By Natasha Brown

PHILADELPHIA (CBS) — Hoping to tackle the violence in Philadelphia, community advocates are using basketball as a tactic to curb gun violence. Children often emulate what they see and on Monday, an NFL player and a member of the Harlem Globetrotters hoped their presence and sports initiatives give kids hope and a way out of the violence.

Will Parks may play for the Denver Broncos, but the North Philadelphia native’s heart will always be in the city where he grew up.

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He surprised anti-violence organizers from Philadelphia Ceasefire, by showing up at the kickoff of an initiative called “Get Ahead of the Game” at Temple University. The initiative is aimed at stopping the violence plaguing the streets of Philadelphia.

“Change the one thing that we know is going on around here and that’s these kids that’s killing each other,” Parks said.

He also shared a very personal story about losing his own uncle to gun violence during a 2018 robbery, and how he is still impacted by violence today.

“I actually know two people today that are at funerals for the murders that happened on 16th Street and the woman who was killed on 30th Street,” he said.

The NFL safety’s message resonates loudly both in his words and actions.

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He’s partnered with Philadelphia Ceasefire to launch his own campaign, called “My Cause My Cleats,” with shoes that reflect the Philadelphia skyline and a message to stop the violence.

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“I’ve been dealing with gun violence since about 5 years old so I told myself that if I had the opportunity to help out the city that I grew up in, that I would do it,” Parks said.

He was joined by Darnell Artis, another Philadelphia native who now plays for the Harlem Globetrotters, to promote a summer basketball tournament and summer league that will provide an outlet for young adults in the city.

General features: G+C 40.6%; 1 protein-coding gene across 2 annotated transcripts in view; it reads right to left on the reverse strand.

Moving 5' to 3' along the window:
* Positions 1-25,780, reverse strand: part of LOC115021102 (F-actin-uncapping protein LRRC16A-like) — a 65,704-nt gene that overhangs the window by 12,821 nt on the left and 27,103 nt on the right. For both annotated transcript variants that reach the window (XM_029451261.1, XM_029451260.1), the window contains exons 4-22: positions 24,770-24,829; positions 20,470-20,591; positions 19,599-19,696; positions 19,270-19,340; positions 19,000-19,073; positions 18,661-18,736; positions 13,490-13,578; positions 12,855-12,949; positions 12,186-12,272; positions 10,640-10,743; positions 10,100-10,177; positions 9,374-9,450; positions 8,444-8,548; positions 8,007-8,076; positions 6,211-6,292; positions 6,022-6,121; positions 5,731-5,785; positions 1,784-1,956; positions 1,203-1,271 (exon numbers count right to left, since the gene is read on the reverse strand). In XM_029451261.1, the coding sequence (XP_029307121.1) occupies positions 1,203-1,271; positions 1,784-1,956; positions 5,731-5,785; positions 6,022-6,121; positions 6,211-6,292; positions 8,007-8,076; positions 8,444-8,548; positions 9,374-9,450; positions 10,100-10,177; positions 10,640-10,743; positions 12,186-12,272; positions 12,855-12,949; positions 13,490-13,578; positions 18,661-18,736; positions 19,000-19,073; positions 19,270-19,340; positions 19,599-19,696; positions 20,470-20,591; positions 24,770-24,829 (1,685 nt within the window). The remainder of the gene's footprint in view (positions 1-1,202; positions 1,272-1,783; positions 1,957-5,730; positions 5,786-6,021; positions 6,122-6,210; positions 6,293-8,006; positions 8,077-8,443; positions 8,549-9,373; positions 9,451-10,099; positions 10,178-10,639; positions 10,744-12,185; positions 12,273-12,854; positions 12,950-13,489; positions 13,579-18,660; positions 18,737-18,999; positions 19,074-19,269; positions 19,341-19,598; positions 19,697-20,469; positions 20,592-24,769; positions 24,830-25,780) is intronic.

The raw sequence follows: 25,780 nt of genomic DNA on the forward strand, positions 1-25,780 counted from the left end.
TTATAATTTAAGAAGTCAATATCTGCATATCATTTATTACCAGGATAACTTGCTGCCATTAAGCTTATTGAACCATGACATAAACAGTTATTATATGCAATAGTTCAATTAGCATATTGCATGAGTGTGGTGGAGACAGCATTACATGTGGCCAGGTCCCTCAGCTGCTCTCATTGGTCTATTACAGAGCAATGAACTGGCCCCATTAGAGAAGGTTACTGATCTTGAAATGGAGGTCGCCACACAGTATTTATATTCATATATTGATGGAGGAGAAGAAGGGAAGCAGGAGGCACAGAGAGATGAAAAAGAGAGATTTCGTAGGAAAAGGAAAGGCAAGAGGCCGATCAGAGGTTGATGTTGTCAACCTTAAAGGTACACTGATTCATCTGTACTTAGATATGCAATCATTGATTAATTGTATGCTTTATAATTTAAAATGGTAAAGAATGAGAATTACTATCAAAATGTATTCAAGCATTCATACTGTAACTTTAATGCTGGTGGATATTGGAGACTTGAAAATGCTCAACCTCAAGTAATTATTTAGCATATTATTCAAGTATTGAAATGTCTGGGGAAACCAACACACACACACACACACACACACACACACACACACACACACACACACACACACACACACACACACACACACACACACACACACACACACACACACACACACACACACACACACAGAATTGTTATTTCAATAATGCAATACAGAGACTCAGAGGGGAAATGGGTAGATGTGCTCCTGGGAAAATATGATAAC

“It’s about more than just the young men in our neighborhoods, so this year we have dance team coming, along with three cheer teams coming, so that we can get the young ladies involved,” Artis said. “We’ll have be giving free haircuts and and free game trucks.”

“This basketball league is another example of, there’s another way, the life skills coaching. There’s another way, matching people up with employment opportunities. There’s another way,” state Sen. Art Haywood said.

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These two Philadelphia natives are living the example of finding another way.

“All they need is one light bulb. Some kids have darkness in their heads, they just see dark when it’s a blue sky,” Parks said.

Parks and the Broncos donated $15,000 to Philadelphia Ceasefire this past December.

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The basketball tournament and summer league will be held later in July. It will also include life skills workshops as well as address violence in Philadelphia.